Force newly created directory and files to inherit permissions from parent directory

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How to make newly created files and directories inherit permissions of parent directory?
E.g.,
Parent

drwxrwx--- parentdir

Then the children should have –

-rwxrwx--- childFile
drwxrwx--- childDir

I am aware of setgid, but it only changes the group id to owner’s group id and not replicating the exact permissions from the parent.

Answer

You will need to define “default ACLs” using setfacl. This works not only for named user/group ACLs, but also for the basic unnamed permission bits:

setfacl -d -m "u::rwx,g::rwx,o::-" parentdir

Note that you cannot force new files to be executable; even if the ACL grants +rwx, the newly created file will still have a mask:: entry limiting it to just +rw, because this is usually what most people want, and because it is not possible to have different default ACLs for child files than child folders.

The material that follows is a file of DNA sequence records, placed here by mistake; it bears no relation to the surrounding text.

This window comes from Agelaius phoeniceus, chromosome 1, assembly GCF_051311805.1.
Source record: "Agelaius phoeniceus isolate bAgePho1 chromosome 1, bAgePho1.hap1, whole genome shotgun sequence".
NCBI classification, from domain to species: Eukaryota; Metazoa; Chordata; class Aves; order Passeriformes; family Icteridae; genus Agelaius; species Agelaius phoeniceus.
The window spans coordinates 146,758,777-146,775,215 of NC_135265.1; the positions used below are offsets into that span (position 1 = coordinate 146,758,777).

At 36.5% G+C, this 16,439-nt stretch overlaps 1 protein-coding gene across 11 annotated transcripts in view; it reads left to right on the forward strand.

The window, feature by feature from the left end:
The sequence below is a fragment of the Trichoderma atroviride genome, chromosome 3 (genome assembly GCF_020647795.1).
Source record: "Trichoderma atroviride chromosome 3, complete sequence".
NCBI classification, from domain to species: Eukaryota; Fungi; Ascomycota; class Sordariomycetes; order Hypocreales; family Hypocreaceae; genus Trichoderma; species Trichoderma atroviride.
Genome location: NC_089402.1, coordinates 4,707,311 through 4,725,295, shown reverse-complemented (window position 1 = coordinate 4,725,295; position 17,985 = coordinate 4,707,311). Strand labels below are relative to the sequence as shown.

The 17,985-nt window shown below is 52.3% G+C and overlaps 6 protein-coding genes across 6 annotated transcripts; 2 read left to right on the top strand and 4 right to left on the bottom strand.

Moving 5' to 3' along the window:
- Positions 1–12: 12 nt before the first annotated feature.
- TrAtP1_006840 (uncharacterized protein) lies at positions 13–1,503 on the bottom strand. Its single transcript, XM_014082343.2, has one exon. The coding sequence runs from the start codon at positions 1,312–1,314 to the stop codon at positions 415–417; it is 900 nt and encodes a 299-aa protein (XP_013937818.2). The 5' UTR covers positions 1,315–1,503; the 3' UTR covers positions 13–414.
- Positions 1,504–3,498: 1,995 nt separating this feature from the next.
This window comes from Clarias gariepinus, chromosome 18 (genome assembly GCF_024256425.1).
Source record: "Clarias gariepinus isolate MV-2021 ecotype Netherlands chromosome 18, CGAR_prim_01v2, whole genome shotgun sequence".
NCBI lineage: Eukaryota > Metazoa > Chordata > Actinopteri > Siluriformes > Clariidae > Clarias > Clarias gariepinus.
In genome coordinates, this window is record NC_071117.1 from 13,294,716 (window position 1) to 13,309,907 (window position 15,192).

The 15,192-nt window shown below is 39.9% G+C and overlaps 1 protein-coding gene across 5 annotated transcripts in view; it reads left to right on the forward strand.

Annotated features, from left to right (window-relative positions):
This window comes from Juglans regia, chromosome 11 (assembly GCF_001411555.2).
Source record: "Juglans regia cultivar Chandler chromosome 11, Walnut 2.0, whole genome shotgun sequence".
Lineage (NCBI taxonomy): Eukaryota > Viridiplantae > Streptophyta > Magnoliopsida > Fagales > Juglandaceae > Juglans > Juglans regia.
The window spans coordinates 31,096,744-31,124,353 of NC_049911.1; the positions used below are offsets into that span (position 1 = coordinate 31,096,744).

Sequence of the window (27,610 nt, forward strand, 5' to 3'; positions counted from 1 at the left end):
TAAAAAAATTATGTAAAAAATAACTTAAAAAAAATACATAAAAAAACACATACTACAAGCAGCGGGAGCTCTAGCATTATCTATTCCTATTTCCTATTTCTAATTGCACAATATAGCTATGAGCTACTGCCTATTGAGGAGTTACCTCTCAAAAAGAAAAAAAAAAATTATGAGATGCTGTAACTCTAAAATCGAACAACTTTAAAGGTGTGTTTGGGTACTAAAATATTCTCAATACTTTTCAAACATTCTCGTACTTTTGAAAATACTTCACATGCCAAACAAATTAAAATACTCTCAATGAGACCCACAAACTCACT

(Also note that once a file or folder has ACLs, trying to change its “group” rwx permissions via chmod will actually change the mask entry that affects all ACLs at once – not just the unnamed group entry. This is generally good, because it lets you clearly see in ls -l if a file has write rights granted to anyone at all, but it also means that to change just the unnamed group access you’ll now need setfacl -m g::???.)

This does not affect the setgid bit, which can be changed using chmod g±s as usual.


(Also note that unlike Windows or NFS4 “inheritable” ACLs, the POSIX “default” ACLs only take effect when the item is created, but the child item permissions are not recalculated when the parent’s “default” ACLs change.)

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